By Rick Manning
For years major U.S. domestic sugar users like the candy industry, have pushed for the elimination of the U.S. government sugar price support system with the goal of flooding the market with sugar from around the world.
Now Americans should realize why this was a spectacularly bad idea absent mutual agreements to end subsidies for major producers. India, the second largest exporter of sugar, has just announced that they are capping the amount of sugar they will export partially due to food shortage concerns.
This follows announcements coming out of Brazil, that the world’s largest sugar exporter is cancelling sugar export contracts, diverting their sugar cane to ethanol production. The Brazilian decision is driven by high energy prices, altering the amount of sugar available on the world market.
The good news is that U.S. sugar production remains strong, but the bad news is that in 2020, the U.S. accounted for 8.3 percent of the world’s sugar imports, about one–third of the total consumed in the States.
If not for robust American sugar production, the costs of foodstuffs containing the natural sweetener in our country would be skyrocketing, proving the value of not putting sugar market at the mercy of heavily subsidized foreign sugar exporters.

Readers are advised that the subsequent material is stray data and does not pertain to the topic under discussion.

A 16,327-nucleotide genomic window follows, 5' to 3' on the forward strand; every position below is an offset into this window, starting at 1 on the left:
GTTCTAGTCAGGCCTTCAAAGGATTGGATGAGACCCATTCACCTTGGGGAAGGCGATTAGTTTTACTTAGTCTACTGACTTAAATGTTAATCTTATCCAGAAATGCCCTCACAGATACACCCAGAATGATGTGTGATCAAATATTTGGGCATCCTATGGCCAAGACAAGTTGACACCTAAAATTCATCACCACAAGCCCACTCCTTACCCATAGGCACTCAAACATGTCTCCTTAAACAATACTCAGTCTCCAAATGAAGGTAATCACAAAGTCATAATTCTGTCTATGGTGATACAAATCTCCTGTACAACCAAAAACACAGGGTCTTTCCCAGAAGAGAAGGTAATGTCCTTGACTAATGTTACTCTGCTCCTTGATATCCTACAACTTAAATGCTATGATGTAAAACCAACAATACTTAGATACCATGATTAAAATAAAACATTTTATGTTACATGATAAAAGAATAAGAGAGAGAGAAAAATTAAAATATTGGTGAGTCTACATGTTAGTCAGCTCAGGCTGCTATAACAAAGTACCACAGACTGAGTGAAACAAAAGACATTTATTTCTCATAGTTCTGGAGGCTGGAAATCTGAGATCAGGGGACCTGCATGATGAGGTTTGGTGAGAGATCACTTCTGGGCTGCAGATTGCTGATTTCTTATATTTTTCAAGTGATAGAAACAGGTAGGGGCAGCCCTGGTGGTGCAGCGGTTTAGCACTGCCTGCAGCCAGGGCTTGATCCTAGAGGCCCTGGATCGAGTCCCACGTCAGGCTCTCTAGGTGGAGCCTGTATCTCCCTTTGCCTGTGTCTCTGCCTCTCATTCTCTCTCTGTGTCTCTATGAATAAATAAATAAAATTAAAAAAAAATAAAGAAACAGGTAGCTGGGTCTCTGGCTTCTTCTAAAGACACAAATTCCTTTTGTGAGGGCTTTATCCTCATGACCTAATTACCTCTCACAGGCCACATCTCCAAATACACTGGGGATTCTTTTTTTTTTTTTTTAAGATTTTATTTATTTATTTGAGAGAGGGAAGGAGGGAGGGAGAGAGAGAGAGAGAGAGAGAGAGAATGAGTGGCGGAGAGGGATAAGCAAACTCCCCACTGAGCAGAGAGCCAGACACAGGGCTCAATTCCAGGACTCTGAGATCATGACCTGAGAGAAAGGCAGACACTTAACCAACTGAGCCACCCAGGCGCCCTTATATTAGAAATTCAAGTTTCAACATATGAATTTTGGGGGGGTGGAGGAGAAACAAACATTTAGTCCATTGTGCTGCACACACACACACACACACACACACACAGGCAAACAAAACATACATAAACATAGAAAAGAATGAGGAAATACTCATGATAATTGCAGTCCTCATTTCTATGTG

Interestingly, the limitations and retrenching of some of the world’s largest sugar producers creates a unique opportunity for the Biden administration to restore honesty to the international sugar market.
It is much easier to convince countries to end their sugar subsidies in an environment where they are restricting or ending balance of trade enhancing exports, than in the face of rapidly expanding subsidized export policies, and this provides the opening that many in favor of ending sugar subsidies intelligently have been waiting to occur.
Congressmen Dale Kildee (D-Mich.) and Kat Cammack (R-Fla.) have legislation which, if passed, would trigger a process for the U.S. government to end the domestic sugar program once the president certifies that major sugar exporting trade partners have agreed to end their price distorting subsidies.
Called Zero for Zero, the resolution has never been more pertinent as the choices being made by the top two sugar exporters provide an open door to negotiating away their subsidies.
Every American knows that systems seem to be breaking everywhere without any rational explanation. In the case of this one agriculture program, the global supply chain shock may just provide the foundation for ending it.
Wouldn’t that be refreshing if the calamitous Joe Biden term of office led to achieving one of American conservatives long-held goals – ending the sugar program and creating a level playing field for American farmers to compete.
Let’s hope the Biden administration takes advantage of this opportunity to turn lead into gold, even though the unfortunate reality is that the White House seems to create a crazy reverse alchemy where everything they touch turns into bio-matter.
Rick Manning is the President of Americans for Limited Government.
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